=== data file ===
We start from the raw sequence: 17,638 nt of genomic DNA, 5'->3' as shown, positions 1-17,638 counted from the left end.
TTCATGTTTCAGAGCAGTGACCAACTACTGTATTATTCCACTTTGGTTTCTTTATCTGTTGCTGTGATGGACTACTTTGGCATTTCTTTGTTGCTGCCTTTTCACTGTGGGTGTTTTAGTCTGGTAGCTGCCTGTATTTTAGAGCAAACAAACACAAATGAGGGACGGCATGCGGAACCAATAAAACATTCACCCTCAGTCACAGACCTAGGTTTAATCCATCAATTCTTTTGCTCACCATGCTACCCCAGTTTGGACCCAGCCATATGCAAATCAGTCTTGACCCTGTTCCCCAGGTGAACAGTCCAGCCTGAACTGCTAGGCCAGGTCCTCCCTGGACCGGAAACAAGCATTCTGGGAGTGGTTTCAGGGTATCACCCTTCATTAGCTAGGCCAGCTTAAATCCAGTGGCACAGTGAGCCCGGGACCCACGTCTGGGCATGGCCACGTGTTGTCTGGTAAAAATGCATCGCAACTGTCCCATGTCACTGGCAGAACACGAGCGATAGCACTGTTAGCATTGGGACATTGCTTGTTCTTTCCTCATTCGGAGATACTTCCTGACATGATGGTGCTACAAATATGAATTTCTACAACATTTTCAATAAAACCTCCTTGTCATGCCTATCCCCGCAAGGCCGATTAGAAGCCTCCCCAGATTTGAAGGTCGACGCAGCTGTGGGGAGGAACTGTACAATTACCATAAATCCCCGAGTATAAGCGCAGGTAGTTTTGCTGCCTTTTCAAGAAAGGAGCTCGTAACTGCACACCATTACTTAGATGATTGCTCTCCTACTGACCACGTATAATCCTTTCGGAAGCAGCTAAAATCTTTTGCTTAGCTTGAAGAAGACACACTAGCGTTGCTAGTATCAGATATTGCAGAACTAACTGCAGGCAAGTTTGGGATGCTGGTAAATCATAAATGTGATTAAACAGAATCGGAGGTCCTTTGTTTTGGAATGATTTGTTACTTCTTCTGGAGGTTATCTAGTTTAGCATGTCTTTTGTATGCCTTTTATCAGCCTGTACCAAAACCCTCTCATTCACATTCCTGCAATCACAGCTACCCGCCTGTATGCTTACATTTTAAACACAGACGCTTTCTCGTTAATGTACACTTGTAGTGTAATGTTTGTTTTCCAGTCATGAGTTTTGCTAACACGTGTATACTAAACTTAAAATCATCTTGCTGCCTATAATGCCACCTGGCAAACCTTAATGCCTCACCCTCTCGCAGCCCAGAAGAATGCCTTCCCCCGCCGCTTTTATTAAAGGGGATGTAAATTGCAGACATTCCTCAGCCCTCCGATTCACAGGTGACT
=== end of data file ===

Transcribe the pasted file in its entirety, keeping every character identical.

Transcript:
We start from the raw sequence: 17,638 nt of genomic DNA, 5'->3' as shown, positions 1-17,638 counted from the left end.
TTCATGTTTCAGAGCAGTGACCAACTACTGTATTATTCCACTTTGGTTTCTTTATCTGTTGCTGTGATGGACTACTTTGGCATTTCTTTGTTGCTGCCTTTTCACTGTGGGTGTTTTAGTCTGGTAGCTGCCTGTATTTTAGAGCAAACAAACACAAATGAGGGACGGCATGCGGAACCAATAAAACATTCACCCTCAGTCACAGACCTAGGTTTAATCCATCAATTCTTTTGCTCACCATGCTACCCCAGTTTGGACCCAGCCATATGCAAATCAGTCTTGACCCTGTTCCCCAGGTGAACAGTCCAGCCTGAACTGCTAGGCCAGGTCCTCCCTGGACCGGAAACAAGCATTCTGGGAGTGGTTTCAGGGTATCACCCTTCATTAGCTAGGCCAGCTTAAATCCAGTGGCACAGTGAGCCCGGGACCCACGTCTGGGCATGGCCACGTGTTGTCTGGTAAAAATGCATCGCAACTGTCCCATGTCACTGGCAGAACACGAGCGATAGCACTGTTAGCATTGGGACATTGCTTGTTCTTTCCTCATTCGGAGATACTTCCTGACATGATGGTGCTACAAATATGAATTTCTACAACATTTTCAATAAAACCTCCTTGTCATGCCTATCCCCGCAAGGCCGATTAGAAGCCTCCCCAGATTTGAAGGTCGACGCAGCTGTGGGGAGGAACTGTACAATTACCATAAATCCCCGAGTATAAGCGCAGGTAGTTTTGCTGCCTTTTCAAGAAAGGAGCTCGTAACTGCACACCATTACTTAGATGATTGCTCTCCTACTGACCACGTATAATCCTTTCGGAAGCAGCTAAAATCTTTTGCTTAGCTTGAAGAAGACACACTAGCGTTGCTAGTATCAGATATTGCAGAACTAACTGCAGGCAAGTTTGGGATGCTGGTAAATCATAAATGTGATTAAACAGAATCGGAGGTCCTTTGTTTTGGAATGATTTGTTACTTCTTCTGGAGGTTATCTAGTTTAGCATGTCTTTTGTATGCCTTTTATCAGCCTGTACCAAAACCCTCTCATTCACATTCCTGCAATCACAGCTACCCGCCTGTATGCTTACATTTTAAACACAGACGCTTTCTCGTTAATGTACACTTGTAGTGTAATGTTTGTTTTCCAGTCATGAGTTTTGCTAACACGTGTATACTAAACTTAAAATCATCTTGCTGCCTATAATGCCACCTGGCAAACCTTAATGCCTCACCCTCTCGCAGCCCAGAAGAATGCCTTCCCCCGCCGCTTTTATTAAAGGGGATGTAAATTGCAGACATTCCTCAGCCCTCCGATTCACAGGTGACT